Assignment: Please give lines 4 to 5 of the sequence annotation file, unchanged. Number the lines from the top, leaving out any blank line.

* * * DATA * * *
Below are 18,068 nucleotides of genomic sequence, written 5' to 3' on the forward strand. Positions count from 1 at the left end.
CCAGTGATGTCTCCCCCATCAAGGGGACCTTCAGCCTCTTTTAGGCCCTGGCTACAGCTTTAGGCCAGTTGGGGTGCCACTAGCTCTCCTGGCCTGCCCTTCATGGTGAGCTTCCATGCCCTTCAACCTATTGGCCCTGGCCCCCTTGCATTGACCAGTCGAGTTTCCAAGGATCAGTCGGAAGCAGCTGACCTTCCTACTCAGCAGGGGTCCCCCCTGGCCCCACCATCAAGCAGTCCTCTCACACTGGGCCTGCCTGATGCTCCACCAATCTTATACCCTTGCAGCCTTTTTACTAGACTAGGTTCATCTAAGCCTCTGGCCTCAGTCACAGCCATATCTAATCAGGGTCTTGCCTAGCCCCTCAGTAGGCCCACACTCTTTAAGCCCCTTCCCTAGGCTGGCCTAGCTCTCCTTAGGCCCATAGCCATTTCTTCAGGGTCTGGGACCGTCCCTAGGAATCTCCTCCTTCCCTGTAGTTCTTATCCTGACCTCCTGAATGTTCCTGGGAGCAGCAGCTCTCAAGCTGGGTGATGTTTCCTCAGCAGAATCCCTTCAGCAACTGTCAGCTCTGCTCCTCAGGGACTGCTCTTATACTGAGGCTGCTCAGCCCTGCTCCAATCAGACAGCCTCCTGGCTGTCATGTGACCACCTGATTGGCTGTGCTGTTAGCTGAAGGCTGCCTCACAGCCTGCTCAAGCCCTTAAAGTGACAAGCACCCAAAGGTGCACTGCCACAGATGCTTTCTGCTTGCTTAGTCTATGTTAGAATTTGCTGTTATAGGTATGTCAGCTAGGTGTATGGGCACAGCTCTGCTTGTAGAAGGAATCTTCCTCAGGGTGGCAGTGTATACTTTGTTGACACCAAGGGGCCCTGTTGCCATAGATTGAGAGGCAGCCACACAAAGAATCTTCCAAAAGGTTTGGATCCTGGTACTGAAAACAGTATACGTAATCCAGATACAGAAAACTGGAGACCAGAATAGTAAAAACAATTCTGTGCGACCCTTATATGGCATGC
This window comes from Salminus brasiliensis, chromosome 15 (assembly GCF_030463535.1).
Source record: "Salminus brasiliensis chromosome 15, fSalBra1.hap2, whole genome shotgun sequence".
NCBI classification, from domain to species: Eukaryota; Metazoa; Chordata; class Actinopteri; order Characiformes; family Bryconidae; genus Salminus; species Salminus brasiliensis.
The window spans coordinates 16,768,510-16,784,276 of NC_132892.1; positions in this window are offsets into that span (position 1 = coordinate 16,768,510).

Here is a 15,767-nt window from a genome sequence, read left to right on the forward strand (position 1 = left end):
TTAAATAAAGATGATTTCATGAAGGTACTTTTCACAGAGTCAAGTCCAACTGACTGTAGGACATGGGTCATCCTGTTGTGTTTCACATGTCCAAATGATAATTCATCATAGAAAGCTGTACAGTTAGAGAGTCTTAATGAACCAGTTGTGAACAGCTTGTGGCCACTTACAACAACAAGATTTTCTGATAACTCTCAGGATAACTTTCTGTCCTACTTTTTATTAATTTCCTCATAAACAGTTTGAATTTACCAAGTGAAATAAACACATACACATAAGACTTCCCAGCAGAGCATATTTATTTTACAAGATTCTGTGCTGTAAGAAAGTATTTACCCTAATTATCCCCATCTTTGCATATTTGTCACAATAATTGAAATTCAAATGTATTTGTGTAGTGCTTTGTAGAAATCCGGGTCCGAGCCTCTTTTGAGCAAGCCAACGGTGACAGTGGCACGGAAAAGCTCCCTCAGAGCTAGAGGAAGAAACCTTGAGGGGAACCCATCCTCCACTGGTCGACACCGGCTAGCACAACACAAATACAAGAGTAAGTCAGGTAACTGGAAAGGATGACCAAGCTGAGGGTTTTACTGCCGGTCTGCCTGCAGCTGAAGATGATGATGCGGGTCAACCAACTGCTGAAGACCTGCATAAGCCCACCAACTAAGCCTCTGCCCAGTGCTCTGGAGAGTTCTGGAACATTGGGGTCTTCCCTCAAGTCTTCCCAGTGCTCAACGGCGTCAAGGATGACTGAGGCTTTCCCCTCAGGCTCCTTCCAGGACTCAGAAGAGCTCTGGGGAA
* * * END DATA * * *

Source record: "Salminus brasiliensis chromosome 15, fSalBra1.hap2, whole genome shotgun sequence".
NCBI classification, from domain to species: Eukaryota; Metazoa; Chordata; class Actinopteri; order Characiformes; family Bryconidae; genus Salminus; species Salminus brasiliensis.